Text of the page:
The other approach is to achieve universal coverage of a limited number of conditions. Any UHC plan should, as envisaged in the high-level experts group report, combine public production and public provisioning of private services. It should assure a positive list of essential services for all citizens. This provisioning could be done through various channels like direct contracting with private providers, the insurance model or capitation-based approaches. However, the temptation to go with a nationwide model should be resisted. Local conditions should determine its design.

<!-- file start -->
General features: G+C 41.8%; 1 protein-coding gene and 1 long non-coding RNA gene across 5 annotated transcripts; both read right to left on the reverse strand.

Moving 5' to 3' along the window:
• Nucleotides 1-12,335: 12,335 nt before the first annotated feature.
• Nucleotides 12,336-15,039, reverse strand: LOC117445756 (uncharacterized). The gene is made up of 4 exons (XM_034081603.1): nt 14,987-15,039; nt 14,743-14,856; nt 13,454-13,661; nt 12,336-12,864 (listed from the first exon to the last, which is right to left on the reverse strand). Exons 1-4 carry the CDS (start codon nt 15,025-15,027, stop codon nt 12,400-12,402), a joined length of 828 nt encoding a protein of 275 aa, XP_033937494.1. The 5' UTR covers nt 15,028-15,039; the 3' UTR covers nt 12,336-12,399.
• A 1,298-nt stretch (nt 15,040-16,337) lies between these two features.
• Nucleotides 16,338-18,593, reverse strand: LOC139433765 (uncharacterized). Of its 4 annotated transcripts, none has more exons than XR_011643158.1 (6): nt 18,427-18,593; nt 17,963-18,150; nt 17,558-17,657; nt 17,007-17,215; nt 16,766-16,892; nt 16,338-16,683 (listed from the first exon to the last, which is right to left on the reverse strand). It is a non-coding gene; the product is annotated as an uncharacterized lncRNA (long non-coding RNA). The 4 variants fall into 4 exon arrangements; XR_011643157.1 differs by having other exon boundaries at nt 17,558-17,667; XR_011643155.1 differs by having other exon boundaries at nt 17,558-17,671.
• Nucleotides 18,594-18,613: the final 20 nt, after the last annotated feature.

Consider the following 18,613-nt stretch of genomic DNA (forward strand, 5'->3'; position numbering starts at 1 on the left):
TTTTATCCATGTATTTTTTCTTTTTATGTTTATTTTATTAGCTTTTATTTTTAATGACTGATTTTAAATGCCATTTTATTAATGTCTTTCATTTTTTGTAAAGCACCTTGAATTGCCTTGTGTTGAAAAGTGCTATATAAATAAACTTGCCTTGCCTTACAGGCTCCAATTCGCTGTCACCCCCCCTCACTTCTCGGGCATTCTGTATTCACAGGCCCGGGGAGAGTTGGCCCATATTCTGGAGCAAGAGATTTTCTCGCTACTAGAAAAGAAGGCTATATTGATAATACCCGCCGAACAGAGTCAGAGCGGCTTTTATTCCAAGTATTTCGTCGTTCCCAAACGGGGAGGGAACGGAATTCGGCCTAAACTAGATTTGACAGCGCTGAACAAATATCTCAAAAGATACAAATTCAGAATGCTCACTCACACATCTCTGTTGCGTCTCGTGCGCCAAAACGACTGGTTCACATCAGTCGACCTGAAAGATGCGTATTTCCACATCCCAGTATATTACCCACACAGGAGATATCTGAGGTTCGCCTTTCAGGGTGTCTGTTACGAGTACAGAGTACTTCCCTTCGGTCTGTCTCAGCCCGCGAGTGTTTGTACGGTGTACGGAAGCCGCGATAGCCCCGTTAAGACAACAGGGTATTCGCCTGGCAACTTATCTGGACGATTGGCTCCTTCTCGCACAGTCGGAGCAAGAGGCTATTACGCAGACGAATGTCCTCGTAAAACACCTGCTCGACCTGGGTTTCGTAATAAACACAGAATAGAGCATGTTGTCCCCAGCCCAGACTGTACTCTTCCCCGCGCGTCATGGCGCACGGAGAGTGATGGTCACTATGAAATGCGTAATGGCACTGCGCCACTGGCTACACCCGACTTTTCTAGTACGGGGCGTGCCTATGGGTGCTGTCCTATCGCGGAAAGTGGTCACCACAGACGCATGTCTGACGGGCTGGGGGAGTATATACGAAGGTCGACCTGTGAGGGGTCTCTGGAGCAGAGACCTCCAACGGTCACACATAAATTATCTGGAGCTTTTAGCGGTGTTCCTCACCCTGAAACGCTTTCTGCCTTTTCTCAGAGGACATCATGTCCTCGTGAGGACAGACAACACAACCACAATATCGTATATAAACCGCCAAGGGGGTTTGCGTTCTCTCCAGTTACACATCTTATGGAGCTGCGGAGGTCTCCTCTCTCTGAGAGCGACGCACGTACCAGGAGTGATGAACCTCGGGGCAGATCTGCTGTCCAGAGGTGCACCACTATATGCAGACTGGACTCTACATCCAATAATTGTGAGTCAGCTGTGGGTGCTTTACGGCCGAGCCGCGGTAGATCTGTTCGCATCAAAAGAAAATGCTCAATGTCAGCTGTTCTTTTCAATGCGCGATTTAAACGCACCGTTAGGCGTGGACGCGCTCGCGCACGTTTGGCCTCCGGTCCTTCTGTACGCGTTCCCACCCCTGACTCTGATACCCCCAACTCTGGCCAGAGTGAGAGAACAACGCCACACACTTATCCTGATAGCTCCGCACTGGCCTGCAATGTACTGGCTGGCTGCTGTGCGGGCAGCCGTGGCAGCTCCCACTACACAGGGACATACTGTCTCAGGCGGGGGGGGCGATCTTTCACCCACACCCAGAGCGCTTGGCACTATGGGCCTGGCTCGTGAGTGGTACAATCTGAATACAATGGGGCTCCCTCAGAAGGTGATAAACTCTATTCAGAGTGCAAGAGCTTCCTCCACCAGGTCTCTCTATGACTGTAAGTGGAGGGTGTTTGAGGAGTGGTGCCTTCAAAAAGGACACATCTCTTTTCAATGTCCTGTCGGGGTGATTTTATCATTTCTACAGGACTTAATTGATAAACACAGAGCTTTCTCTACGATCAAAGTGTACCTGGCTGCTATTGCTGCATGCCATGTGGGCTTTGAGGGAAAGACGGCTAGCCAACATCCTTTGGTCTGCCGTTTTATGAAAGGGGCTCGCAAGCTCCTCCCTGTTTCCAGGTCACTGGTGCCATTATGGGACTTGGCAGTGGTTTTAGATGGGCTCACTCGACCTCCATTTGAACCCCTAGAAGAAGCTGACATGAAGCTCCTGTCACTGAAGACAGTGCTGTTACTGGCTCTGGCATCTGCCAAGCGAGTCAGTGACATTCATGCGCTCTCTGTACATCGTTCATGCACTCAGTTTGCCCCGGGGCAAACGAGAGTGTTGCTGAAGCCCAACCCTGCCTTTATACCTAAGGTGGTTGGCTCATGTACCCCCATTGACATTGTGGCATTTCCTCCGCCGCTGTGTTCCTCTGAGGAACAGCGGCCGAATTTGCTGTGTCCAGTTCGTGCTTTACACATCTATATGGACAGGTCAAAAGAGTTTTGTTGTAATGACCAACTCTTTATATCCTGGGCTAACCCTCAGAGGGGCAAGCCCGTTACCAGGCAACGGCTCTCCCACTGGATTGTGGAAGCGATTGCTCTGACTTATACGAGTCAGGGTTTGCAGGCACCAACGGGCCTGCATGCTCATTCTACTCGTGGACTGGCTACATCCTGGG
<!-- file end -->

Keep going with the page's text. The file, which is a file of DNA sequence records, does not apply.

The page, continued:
India needs prudent compromises to achieve its UHC goals — assured and affordable access for all Indians to a cost-effective positive list of assured healthcare services. First, the UHC objectives should acknowledge its fiscal and personnel constraints. It also needs to leverage all available resources, public and private, formal and informal. Finally, given the enormous diversity across states, it should avoid embracing one-size-fits-all models and allow enough flexibility for local design experimentation within an overarching national UHC plan.

Pritchett is professor of the practice of international development at the Kennedy School of Government at Harvard University. Natarajan is an IAS officer, batch of 1999.